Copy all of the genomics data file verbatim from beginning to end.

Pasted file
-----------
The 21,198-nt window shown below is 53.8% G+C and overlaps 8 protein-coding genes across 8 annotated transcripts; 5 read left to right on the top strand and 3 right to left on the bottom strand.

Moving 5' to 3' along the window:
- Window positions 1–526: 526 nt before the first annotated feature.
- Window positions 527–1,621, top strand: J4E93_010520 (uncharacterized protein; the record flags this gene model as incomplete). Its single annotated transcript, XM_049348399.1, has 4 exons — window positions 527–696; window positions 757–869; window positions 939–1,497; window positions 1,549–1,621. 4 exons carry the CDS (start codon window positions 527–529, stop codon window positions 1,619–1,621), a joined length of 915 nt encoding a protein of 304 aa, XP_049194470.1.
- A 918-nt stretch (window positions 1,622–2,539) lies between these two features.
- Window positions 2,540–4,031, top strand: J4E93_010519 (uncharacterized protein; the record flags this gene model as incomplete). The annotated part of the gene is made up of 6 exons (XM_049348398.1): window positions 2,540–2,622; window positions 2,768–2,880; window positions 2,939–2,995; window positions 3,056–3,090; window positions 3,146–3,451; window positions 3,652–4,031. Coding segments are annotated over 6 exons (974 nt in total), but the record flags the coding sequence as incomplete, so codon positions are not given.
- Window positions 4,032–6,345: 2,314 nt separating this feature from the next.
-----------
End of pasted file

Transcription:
The 21,198-nt window shown below is 53.8% G+C and overlaps 8 protein-coding genes across 8 annotated transcripts; 5 read left to right on the top strand and 3 right to left on the bottom strand.

Moving 5' to 3' along the window:
- Window positions 1–526: 526 nt before the first annotated feature.
- Window positions 527–1,621, top strand: J4E93_010520 (uncharacterized protein; the record flags this gene model as incomplete). Its single annotated transcript, XM_049348399.1, has 4 exons — window positions 527–696; window positions 757–869; window positions 939–1,497; window positions 1,549–1,621. 4 exons carry the CDS (start codon window positions 527–529, stop codon window positions 1,619–1,621), a joined length of 915 nt encoding a protein of 304 aa, XP_049194470.1.
- A 918-nt stretch (window positions 1,622–2,539) lies between these two features.
- Window positions 2,540–4,031, top strand: J4E93_010519 (uncharacterized protein; the record flags this gene model as incomplete). The annotated part of the gene is made up of 6 exons (XM_049348398.1): window positions 2,540–2,622; window positions 2,768–2,880; window positions 2,939–2,995; window positions 3,056–3,090; window positions 3,146–3,451; window positions 3,652–4,031. Coding segments are annotated over 6 exons (974 nt in total), but the record flags the coding sequence as incomplete, so codon positions are not given.
- Window positions 4,032–6,345: 2,314 nt separating this feature from the next.